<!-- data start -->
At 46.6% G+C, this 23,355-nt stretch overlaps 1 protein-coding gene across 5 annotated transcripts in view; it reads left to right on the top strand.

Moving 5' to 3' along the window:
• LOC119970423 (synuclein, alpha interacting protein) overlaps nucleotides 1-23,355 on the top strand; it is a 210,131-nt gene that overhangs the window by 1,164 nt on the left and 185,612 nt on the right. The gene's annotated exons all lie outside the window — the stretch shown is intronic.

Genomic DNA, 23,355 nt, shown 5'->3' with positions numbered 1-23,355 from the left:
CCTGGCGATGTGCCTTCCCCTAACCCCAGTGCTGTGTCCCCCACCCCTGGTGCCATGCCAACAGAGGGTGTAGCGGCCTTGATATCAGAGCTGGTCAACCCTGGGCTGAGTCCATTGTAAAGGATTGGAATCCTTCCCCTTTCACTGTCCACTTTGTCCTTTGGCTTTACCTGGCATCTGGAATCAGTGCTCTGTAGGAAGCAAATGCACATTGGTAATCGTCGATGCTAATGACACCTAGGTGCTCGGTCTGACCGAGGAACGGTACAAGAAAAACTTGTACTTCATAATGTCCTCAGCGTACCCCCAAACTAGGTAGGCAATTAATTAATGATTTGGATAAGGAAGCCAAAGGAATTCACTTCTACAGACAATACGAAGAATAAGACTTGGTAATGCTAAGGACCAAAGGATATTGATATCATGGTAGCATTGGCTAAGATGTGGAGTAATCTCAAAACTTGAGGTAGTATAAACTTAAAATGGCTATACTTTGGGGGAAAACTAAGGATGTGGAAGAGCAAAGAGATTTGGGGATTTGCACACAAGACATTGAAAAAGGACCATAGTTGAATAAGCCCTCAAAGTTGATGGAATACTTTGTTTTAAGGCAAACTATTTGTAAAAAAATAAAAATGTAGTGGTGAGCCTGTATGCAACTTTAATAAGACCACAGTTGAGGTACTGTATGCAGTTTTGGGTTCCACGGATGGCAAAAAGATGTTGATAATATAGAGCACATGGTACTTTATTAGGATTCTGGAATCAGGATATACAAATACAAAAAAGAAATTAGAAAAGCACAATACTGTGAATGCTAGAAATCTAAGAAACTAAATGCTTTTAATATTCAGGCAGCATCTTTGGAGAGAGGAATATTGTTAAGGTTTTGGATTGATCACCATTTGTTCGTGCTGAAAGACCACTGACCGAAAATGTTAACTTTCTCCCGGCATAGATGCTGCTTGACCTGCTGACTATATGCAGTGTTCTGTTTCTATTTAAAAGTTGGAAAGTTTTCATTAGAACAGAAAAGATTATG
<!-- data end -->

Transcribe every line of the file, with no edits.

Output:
At 46.6% G+C, this 23,355-nt stretch overlaps 1 protein-coding gene across 5 annotated transcripts in view; it reads left to right on the top strand.

Moving 5' to 3' along the window:
• LOC119970423 (synuclein, alpha interacting protein) overlaps nucleotides 1-23,355 on the top strand; it is a 210,131-nt gene that overhangs the window by 1,164 nt on the left and 185,612 nt on the right. The gene's annotated exons all lie outside the window — the stretch shown is intronic.

Genomic DNA, 23,355 nt, shown 5'->3' with positions numbered 1-23,355 from the left:
CCTGGCGATGTGCCTTCCCCTAACCCCAGTGCTGTGTCCCCCACCCCTGGTGCCATGCCAACAGAGGGTGTAGCGGCCTTGATATCAGAGCTGGTCAACCCTGGGCTGAGTCCATTGTAAAGGATTGGAATCCTTCCCCTTTCACTGTCCACTTTGTCCTTTGGCTTTACCTGGCATCTGGAATCAGTGCTCTGTAGGAAGCAAATGCACATTGGTAATCGTCGATGCTAATGACACCTAGGTGCTCGGTCTGACCGAGGAACGGTACAAGAAAAACTTGTACTTCATAATGTCCTCAGCGTACCCCCAAACTAGGTAGGCAATTAATTAATGATTTGGATAAGGAAGCCAAAGGAATTCACTTCTACAGACAATACGAAGAATAAGACTTGGTAATGCTAAGGACCAAAGGATATTGATATCATGGTAGCATTGGCTAAGATGTGGAGTAATCTCAAAACTTGAGGTAGTATAAACTTAAAATGGCTATACTTTGGGGGAAAACTAAGGATGTGGAAGAGCAAAGAGATTTGGGGATTTGCACACAAGACATTGAAAAAGGACCATAGTTGAATAAGCCCTCAAAGTTGATGGAATACTTTGTTTTAAGGCAAACTATTTGTAAAAAAATAAAAATGTAGTGGTGAGCCTGTATGCAACTTTAATAAGACCACAGTTGAGGTACTGTATGCAGTTTTGGGTTCCACGGATGGCAAAAAGATGTTGATAATATAGAGCACATGGTACTTTATTAGGATTCTGGAATCAGGATATACAAATACAAAAAAGAAATTAGAAAAGCACAATACTGTGAATGCTAGAAATCTAAGAAACTAAATGCTTTTAATATTCAGGCAGCATCTTTGGAGAGAGGAATATTGTTAAGGTTTTGGATTGATCACCATTTGTTCGTGCTGAAAGACCACTGACCGAAAATGTTAACTTTCTCCCGGCATAGATGCTGCTTGACCTGCTGACTATATGCAGTGTTCTGTTTCTATTTAAAAGTTGGAAAGTTTTCATTAGAACAGAAAAGATTATG